"There's so many things that I know now that I couldn't have done 2 months ago!" Pathways Demoday Showcases Variety of Ideas

The interdisciplinary programme brought together 30 teams that developed a wide range of ideas, 10 of which were showcased at the programme's final.

Question: what do a novel industrial decarbonisation solution, a service to bring local communities together through gardening, and a game to help older adults monitor their cognitive wellbeing have in common? Or a cafe that offers books, coffee, and the opportunity to talk about death and grief, a personalised solution to get you moving during an otherwise sedentary workday, and a environmentally friendly, vegan alternative to woollen scarves?

The answer: these were some of the 10 ideas selected to be pitched on stage at the final showcase for the University of Helsinki’s first interdisciplinary pre-incubator, Pathways. Hosted at the Maria 01 startup hub on March 27th to a crowd of over 50, the event was a joint celebration of the progress that all of the programme’s 30 teams – not just the ones that had made it through the programme’s semifinal two weeks prior – had made in just two months.

After an initial welcome from programme co-lead Jani Lehto on behalf of himself and fellow co-lead Santeri Tuovila congratulating every participant for having gotten so far with their ideas and reminding them that even if they weren’t on stage that evening, their solutions were all worth pursuing further, as well as quick congratulatory words from Anni Anttonen of Maria01 and Ari Huczkowski of the Helsinki Incubators, the pitches began.

One by one, teams presented their well-crafted pitches to the audience and jury, and deftly answered the questions that the three judges – Sarita Runeberg, CEO of Maria01, entrepreneur & Helsinki Incubators mentor Janne Neuvonen, and Chen Wang of ArcticStartup– threw their way. By the end of it all, it was hard to believe that just two months prior, many of the people who’d been on stage that night presenting intricate roadmaps and projected revenue models had had little more than a cursory idea of what a business model could even look like.

An encouraging experience and a safe environment to grow

"Honestly, this was an incredibly supportive, inclusive, and safe environment to learn and grow," said Dr Sunny Choi PhD, who took part in the programme with her solution Puzzlegram, an engaging co-operative game intended to help older adults monitor their cognitive well-being. "It was only two months, and at the start I was skeptical about what you could really hope to achieve in such a short time. But Pathways moved really fast, and went very deep. It helped me solidify things, and grow – there are literally so many things that I know now that I couldn't have done two months ago!"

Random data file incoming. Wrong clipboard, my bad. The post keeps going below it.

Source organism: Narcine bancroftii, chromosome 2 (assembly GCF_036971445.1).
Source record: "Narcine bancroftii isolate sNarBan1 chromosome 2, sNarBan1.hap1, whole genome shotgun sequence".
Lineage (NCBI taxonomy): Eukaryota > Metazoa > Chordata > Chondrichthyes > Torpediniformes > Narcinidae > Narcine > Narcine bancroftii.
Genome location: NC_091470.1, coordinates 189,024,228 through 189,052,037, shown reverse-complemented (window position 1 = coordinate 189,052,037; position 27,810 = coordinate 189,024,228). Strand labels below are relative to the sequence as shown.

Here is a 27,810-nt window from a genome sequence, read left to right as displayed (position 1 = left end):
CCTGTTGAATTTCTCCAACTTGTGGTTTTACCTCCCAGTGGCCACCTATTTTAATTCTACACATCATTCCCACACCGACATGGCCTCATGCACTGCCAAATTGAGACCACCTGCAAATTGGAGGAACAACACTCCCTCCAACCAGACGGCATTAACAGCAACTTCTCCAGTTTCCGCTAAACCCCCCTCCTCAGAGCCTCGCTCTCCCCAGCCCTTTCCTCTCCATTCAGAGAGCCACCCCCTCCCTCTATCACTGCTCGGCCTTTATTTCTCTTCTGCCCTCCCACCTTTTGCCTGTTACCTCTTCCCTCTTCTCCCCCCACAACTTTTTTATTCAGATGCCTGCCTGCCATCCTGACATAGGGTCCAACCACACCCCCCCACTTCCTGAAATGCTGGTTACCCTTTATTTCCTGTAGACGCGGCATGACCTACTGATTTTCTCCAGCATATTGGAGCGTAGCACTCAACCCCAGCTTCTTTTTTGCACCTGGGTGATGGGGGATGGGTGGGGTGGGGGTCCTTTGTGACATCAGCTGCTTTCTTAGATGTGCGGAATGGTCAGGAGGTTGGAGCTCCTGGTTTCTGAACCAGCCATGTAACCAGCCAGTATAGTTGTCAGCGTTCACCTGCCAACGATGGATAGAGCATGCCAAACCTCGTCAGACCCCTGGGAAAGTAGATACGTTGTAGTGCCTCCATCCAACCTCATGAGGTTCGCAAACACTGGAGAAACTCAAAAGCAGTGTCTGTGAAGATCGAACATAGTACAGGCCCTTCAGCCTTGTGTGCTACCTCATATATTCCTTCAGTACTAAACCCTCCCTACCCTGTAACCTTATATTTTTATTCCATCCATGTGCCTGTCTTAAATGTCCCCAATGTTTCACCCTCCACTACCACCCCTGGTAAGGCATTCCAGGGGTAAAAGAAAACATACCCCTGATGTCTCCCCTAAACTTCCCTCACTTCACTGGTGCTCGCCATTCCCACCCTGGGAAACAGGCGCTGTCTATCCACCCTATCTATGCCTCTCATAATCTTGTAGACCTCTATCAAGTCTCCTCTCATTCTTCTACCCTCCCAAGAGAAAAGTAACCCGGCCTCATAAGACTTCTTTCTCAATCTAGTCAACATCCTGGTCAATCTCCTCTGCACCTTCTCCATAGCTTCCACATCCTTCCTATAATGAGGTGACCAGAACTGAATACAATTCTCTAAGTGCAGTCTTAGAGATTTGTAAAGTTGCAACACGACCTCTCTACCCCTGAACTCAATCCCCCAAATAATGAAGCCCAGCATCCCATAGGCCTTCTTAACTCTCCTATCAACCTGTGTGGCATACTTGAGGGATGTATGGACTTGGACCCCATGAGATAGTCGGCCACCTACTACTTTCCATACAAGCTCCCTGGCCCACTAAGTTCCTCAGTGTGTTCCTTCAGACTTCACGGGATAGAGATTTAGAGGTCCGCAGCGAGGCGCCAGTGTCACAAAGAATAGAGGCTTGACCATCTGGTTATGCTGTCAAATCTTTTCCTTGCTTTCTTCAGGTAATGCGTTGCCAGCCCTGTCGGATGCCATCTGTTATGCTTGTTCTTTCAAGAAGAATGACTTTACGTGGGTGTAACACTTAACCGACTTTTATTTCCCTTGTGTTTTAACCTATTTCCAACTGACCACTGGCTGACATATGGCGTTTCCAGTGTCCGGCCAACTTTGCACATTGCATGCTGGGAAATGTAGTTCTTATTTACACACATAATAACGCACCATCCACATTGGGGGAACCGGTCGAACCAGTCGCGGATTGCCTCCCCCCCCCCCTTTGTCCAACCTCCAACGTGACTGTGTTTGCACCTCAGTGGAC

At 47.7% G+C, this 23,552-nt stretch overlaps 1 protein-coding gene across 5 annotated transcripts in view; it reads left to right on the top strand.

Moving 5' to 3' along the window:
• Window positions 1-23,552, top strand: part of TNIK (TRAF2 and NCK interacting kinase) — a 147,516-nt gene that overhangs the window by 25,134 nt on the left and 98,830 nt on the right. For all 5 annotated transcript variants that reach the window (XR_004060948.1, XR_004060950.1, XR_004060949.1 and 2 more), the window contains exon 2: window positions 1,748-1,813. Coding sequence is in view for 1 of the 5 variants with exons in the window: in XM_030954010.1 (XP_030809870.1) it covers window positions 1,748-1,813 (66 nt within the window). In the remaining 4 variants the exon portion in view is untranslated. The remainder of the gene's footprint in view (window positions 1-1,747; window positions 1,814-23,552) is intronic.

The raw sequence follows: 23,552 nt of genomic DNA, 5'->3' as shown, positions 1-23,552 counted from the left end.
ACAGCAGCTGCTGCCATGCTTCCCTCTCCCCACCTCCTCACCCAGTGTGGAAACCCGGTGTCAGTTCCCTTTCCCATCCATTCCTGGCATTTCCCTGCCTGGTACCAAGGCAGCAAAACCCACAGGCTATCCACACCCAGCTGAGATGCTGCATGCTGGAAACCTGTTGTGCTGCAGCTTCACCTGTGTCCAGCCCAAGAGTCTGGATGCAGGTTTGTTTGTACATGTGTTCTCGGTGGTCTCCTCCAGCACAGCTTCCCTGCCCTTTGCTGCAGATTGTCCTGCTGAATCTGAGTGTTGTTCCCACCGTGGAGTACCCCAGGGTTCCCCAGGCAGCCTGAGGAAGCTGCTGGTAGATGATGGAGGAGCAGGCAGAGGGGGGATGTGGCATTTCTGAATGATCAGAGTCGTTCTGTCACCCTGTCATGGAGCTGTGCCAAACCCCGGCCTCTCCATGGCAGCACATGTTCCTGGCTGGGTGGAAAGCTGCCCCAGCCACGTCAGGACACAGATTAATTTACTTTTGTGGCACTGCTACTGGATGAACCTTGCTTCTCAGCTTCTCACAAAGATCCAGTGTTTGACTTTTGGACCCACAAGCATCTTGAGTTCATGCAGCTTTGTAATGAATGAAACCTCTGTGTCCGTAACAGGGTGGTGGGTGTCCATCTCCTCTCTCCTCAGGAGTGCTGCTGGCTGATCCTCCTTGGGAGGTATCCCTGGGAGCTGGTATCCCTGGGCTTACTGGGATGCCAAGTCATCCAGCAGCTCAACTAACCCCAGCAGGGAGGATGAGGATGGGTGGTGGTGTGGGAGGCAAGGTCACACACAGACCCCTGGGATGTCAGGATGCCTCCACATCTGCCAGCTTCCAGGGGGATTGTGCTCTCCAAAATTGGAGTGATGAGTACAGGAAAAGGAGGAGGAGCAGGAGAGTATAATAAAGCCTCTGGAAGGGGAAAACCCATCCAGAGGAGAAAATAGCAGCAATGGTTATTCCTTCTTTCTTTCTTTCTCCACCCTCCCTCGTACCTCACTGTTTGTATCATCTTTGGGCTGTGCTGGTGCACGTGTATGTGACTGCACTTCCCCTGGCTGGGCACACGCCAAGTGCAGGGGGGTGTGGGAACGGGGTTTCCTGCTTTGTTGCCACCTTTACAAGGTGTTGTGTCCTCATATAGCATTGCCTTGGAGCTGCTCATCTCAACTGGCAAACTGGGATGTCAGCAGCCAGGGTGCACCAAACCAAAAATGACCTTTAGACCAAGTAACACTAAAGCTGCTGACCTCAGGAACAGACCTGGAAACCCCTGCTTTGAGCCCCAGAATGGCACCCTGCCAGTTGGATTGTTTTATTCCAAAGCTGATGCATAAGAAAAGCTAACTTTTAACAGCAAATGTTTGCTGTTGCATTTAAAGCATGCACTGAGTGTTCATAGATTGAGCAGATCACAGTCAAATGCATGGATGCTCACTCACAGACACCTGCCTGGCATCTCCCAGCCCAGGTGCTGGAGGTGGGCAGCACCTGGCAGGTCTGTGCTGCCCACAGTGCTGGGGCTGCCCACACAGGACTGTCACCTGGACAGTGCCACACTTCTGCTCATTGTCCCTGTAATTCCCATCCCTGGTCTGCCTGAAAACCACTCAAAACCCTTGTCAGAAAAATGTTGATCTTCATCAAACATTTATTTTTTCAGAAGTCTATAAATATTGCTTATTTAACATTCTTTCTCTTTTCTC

Athanasios Christopoulos a University Masters' student in Agricultural Science who pitched City Sprouts, the urban gardening and community building solutions he's building with fellow student Tatu Leppänen, also spoke of how much the programme helped both him and the team as a whole: "This was a great entry point for me, coming from a hugely different world. We made a lot of progress in such a little amount of time," Christopoulos explained, "and the experience overall was very encouraging. At the start I was a little uncertain about our idea, but now I'm feeling confident, and the programme helped us get a clear idea of who we should be targeting and what we should do next."

For Martta Sopanen and Iina Lindholm, two University Master's students in Translational Medicine who'd joined Pathways almost on a whim to develop Vivavibes, their solution to help create personalised ways to combat passivity and lack of physical activity in today's sedentary office-based work world, the two months of Pathways had lit an entrepreneurial flame in their hearts that could have been previously unimaginable. "Honestly, I never thought I'd go into startups, but here I am!" laughed Lindholm. "I didn't even know what the possibilities were in entrepreneurship, but now we're definitely going to take this further!"